Oh my! I didn’t realize that Simon was so cruel to her. I watched the performances on Rickey.org, which didn’t contain the judges’ comments. If I realized that Simon had already been so tough on her, I wouldn’t have added any more fuel to that fire, so to speak. Siobhan, if you’re reading this, I apologize! You don’t need any more negativity. You had an off week; just shake if off! You are super talented. Just keep working on expanding your technical arsenal. 😉

    And I also truly, truly despise mean-spirited comments. I always, always try to be constructive, never spiteful, in my critiques, and I hope that comes across. As a singer myself, I know how hurtful negative feedback can be, and I’ve really learned that the key to surviving it all is learning to extract the constructive elements and chucking the rest out the window. Really. A singer cannot please everybody. You’d go crazy trying to do so. Not to mention that most non-constructive negative feedback is prompted from jealousy, spite, and all sorts of irrational, unpleasant emotions. (Because the people who have valid reasons to dislike a performance are usually constructive and civil in their comments!)

    To all the singers out there: You cannot take every negative comment to heart because the negativity is just going to eat at you. At the same time, you need to have discernment; hear the person out if he or she has something constructive to say that will improve your singing.

    If the people critiquing you have musical knowledge, listen for the valid comments that they may make (although be wary of people who think they understand vocal technique but really don’t; YouTube is full of these), but if the people admittedly know nothing about music and are bashing you for no apparent reason, why are you listening to them in the first place? STOP. That just isn’t good for you; it isn’t.


  24. Also, thanks for supplying the link to the Joan Osbourne performance, Mindy! Very cool. I really like seeing the possibilities a song like this has.


    And a random thought to throw into the universe (I don’t want to make any comparisons, so I’m just saying this in isolation): I LOVE Kris Allen’s version of “Ain’t No Sunshine.” His rendition is one of my favorites for the song and one of the highlights of last season (for me, personally). I love his piano arrangement (I believe he may have included some nifty chord substitutions as well!), and I love the creative ways in which he bent the vocal melody (especially in the “I know” segment). Also, as I have said time and time again (but it continues to be true!), Kris has a gorgeous timbre. I love it. =)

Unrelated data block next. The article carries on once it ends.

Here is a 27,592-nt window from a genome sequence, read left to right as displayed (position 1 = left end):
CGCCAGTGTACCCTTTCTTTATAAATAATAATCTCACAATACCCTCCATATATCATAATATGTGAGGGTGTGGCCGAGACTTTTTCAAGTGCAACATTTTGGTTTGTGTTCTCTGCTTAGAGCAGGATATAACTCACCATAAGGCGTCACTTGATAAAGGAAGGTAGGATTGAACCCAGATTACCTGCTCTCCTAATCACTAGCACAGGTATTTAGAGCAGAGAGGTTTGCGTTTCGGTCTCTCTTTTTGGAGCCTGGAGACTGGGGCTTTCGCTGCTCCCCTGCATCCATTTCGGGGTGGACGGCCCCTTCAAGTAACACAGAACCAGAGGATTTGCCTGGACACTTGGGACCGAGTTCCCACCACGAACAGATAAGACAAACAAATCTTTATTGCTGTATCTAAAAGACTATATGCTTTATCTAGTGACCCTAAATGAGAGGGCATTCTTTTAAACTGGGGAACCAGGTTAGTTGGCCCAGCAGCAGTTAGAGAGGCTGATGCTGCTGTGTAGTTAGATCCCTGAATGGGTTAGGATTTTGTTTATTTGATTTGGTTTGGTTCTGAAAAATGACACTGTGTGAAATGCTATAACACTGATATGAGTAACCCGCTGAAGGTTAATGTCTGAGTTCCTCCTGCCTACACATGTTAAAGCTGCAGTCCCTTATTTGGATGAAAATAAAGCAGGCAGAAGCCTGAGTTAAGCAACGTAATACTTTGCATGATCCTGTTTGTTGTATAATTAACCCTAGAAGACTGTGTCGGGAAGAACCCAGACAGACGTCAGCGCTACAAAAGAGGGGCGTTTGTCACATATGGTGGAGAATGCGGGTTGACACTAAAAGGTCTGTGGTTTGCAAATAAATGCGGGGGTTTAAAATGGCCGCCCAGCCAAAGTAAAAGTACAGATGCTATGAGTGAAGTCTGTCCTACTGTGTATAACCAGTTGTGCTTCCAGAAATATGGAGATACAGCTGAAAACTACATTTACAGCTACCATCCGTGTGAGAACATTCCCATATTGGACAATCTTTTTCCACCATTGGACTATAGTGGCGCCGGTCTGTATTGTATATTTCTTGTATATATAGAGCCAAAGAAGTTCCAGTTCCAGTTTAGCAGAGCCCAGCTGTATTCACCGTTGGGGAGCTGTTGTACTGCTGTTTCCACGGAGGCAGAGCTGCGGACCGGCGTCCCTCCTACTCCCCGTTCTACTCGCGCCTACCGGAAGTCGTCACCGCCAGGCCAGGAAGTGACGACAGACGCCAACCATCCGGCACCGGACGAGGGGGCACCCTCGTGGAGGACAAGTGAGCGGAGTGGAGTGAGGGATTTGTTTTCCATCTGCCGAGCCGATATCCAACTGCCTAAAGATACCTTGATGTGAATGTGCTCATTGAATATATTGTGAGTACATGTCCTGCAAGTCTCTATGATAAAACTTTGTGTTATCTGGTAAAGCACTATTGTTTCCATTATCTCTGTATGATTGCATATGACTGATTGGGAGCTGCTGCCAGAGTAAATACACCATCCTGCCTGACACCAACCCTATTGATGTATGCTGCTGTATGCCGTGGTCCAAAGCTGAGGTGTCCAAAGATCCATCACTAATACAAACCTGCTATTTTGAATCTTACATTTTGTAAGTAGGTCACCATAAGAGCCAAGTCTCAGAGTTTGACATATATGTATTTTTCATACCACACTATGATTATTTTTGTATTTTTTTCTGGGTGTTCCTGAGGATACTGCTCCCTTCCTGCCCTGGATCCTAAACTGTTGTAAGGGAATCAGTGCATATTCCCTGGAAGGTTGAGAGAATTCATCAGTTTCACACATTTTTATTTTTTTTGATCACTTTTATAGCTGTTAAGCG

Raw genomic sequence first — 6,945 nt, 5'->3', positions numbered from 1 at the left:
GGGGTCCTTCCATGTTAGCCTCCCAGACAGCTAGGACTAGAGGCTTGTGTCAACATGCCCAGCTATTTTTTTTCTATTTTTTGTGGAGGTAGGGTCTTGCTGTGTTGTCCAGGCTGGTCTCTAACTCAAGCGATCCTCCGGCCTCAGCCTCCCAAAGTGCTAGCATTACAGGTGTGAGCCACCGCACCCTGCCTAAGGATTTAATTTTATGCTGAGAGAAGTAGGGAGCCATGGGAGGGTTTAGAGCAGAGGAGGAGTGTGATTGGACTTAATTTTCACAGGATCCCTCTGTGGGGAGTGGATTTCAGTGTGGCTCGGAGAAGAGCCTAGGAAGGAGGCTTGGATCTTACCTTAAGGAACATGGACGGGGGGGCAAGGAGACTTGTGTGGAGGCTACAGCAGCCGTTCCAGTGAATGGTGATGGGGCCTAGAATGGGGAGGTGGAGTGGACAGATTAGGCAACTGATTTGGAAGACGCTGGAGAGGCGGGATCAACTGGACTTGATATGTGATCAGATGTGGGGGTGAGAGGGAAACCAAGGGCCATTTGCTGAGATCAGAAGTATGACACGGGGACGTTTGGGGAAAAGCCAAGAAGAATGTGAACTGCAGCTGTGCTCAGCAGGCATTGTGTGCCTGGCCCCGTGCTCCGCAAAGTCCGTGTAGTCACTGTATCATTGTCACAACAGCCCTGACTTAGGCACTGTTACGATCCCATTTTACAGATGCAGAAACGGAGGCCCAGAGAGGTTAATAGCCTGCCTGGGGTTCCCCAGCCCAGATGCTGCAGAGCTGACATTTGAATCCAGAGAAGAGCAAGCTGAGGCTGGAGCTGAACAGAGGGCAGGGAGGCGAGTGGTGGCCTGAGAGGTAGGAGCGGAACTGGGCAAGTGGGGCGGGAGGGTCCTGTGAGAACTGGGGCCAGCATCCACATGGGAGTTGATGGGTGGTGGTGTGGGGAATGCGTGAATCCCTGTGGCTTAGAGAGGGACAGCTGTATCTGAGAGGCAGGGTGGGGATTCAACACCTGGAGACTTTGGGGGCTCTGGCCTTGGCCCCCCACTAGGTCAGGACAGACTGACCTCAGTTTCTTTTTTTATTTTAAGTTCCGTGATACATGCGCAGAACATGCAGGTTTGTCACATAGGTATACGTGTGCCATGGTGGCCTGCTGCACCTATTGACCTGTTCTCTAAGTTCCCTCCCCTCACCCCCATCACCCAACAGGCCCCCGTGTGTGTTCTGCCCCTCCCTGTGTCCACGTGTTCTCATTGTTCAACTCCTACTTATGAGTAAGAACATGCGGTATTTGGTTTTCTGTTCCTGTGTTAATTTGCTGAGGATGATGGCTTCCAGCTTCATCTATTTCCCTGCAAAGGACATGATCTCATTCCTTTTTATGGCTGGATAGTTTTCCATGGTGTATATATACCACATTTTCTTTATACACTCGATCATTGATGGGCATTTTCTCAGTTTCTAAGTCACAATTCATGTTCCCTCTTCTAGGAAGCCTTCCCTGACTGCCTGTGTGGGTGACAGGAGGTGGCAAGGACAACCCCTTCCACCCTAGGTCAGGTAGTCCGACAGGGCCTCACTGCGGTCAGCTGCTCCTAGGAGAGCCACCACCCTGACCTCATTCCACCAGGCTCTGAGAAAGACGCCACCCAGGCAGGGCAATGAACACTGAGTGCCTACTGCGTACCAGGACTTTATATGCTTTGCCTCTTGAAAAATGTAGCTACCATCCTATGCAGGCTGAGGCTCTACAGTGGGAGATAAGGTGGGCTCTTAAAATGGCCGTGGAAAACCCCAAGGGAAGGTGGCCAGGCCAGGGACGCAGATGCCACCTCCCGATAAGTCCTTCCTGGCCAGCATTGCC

25. Dearest J,

    You don’t need to feel bad about anything you said about Siobhan. You didn’t know what Simon said to her, so you are not to blame for her looking so forlorn. It broke my heart! Was it really necessary for Simon to say that she committed “manslaughter” on that song! Honestly, I know he has a job to do, but you could see that comment just take the wind out of Siobhan! She was crestfallen! That’s not helpful in any way.

    I am trying to understand your technical anaylysis of her vocal issues. I had a feeling that this might happen to her, because I think she just doesn’t really know how to fully utilize her voice to its best effect. Are you saying that there was an imbalance between head and chest voice? There seems to be a lot going on technically that interfered with her performance.

    Didi was destroyed by the judges. I didn’t like this performance, but there is always something good that can be said. I still feel that it was the wrong song for her. But I did applaud her for picking a song whose lyrics touched her deeply. I included that video of Joan Osborne to show how I think the song can be done to great effect. I think Didi was honestly trying to try something different from her usual performances. There’s nothing wrong with that. I just happen to think that she asked her voice to do what it could not. But the judges just went after her, especially Simon. He was brutal.

    I really do feel for these young people having to perform in front of a nationwide audience every week. It’s nerve wracking! At least Usher tried to give them some constructive criticism and advice.


  26. Dearest Mindy,

    I do think the “manslaughter” comment was out of line; I’m not sure what prompted Simon to say it (well, besides wordplay!). I’m glad, however, to see that the other judges were trying to affirm Siobhan and her talent; Randy, Kara, and Ellen were pretty fair in their critiques.

    As for my technical analysis: I did get a little long-winded back there; didn’t I? No worries. My analysis—in the simplest nutshell, possible—is that in Siobhan’s mid-to-head range, she needs more “chest voice” to give her voice the depth and fullness of sound expected for “powerhouse singing.”

    The reason why I got very long-winded is that my use of the word “need” might be debatable. Does she need more chest voice to make the sound healthy? No. But does she need more chest voice to replicate the sound quality she is going for (the cultural expectation/ideal)? Yes.